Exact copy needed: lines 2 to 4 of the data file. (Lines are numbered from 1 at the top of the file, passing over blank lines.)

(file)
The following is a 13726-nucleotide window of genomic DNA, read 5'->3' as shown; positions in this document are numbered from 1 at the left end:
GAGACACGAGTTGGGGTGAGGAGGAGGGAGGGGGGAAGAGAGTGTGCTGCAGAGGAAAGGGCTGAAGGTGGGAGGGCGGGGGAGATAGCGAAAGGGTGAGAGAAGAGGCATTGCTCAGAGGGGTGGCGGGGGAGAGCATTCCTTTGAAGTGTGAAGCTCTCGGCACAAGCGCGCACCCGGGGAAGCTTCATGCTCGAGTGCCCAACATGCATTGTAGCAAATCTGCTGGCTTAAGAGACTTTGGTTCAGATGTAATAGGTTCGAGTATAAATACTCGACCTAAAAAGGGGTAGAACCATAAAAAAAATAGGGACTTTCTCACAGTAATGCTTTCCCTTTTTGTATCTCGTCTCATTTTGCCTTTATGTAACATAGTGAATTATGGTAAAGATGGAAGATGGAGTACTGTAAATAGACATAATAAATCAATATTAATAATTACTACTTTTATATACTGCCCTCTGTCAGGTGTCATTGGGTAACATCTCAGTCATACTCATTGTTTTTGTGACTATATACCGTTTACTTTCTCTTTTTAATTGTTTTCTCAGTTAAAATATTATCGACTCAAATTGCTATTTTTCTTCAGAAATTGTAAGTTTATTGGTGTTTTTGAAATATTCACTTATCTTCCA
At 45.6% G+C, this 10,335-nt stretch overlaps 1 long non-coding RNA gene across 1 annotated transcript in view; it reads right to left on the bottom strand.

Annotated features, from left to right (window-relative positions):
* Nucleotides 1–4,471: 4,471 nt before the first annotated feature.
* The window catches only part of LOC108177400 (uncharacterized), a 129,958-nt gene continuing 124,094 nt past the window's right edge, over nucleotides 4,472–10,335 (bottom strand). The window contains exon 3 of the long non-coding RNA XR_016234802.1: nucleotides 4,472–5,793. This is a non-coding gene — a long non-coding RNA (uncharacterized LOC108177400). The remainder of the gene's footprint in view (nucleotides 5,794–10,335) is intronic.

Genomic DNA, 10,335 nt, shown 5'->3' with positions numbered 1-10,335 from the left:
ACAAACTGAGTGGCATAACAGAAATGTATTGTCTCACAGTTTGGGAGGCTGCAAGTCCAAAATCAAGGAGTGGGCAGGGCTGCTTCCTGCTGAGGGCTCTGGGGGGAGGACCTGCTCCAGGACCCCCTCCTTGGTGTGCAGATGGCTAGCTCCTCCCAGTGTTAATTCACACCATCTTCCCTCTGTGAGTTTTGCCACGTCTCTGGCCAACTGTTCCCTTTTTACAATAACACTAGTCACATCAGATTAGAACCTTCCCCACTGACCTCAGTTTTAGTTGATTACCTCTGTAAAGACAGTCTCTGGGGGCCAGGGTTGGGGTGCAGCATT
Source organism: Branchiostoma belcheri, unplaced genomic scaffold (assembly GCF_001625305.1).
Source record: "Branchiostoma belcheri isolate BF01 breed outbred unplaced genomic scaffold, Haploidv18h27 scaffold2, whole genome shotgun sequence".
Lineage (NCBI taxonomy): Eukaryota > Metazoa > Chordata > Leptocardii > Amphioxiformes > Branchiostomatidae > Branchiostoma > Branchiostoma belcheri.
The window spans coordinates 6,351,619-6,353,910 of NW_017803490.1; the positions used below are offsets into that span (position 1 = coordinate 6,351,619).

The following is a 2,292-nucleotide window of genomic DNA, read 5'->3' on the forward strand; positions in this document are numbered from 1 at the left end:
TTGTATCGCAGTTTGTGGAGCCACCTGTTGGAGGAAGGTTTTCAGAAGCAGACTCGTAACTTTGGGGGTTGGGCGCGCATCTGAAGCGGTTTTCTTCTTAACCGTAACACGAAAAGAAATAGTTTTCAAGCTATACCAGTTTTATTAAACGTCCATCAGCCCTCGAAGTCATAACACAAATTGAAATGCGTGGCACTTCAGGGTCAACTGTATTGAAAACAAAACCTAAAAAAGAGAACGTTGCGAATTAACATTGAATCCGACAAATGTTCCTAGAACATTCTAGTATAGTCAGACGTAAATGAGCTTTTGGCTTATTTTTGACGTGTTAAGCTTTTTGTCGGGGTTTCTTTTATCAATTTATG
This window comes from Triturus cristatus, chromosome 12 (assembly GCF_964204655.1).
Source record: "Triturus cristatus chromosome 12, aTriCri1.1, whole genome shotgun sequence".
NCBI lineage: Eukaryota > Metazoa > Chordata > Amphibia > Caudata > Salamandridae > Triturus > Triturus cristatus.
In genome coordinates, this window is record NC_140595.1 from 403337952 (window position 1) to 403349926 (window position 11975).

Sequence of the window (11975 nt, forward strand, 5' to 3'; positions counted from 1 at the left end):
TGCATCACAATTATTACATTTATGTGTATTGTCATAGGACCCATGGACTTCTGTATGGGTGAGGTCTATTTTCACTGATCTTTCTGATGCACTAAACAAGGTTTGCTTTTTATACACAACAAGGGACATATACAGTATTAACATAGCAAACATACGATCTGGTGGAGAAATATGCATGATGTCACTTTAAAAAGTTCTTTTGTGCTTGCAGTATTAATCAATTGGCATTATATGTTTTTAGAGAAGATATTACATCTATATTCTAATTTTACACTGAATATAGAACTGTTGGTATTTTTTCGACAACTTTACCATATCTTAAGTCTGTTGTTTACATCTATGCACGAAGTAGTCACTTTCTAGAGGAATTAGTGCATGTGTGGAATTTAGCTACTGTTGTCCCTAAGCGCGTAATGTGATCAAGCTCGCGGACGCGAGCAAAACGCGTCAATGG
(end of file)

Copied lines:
GAGACACGAGTTGGGGTGAGGAGGAGGGAGGGGGGAAGAGAGTGTGCTGCAGAGGAAAGGGCTGAAGGTGGGAGGGCGGGGGAGATAGCGAAAGGGTGAGAGAAGAGGCATTGCTCAGAGGGGTGGCGGGGGAGAGCATTCCTTTGAAGTGTGAAGCTCTCGGCACAAGCGCGCACCCGGGGAAGCTTCATGCTCGAGTGCCCAACATGCATTGTAGCAAATCTGCTGGCTTAAGAGACTTTGGTTCAGATGTAATAGGTTCGAGTATAAATACTCGACCTAAAAAGGGGTAGAACCATAAAAAAAATAGGGACTTTCTCACAGTAATGCTTTCCCTTTTTGTATCTCGTCTCATTTTGCCTTTATGTAACATAGTGAATTATGGTAAAGATGGAAGATGGAGTACTGTAAATAGACATAATAAATCAATATTAATAATTACTACTTTTATATACTGCCCTCTGTCAGGTGTCATTGGGTAACATCTCAGTCATACTCATTGTTTTTGTGACTATATACCGTTTACTTTCTCTTTTTAATTGTTTTCTCAGTTAAAATATTATCGACTCAAATTGCTATTTTTCTTCAGAAATTGTAAGTTTATTGGTGTTTTTGAAATATTCACTTATCTTCCA
At 45.6% G+C, this 10,335-nt stretch overlaps 1 long non-coding RNA gene across 1 annotated transcript in view; it reads right to left on the bottom strand.

Annotated features, from left to right (window-relative positions):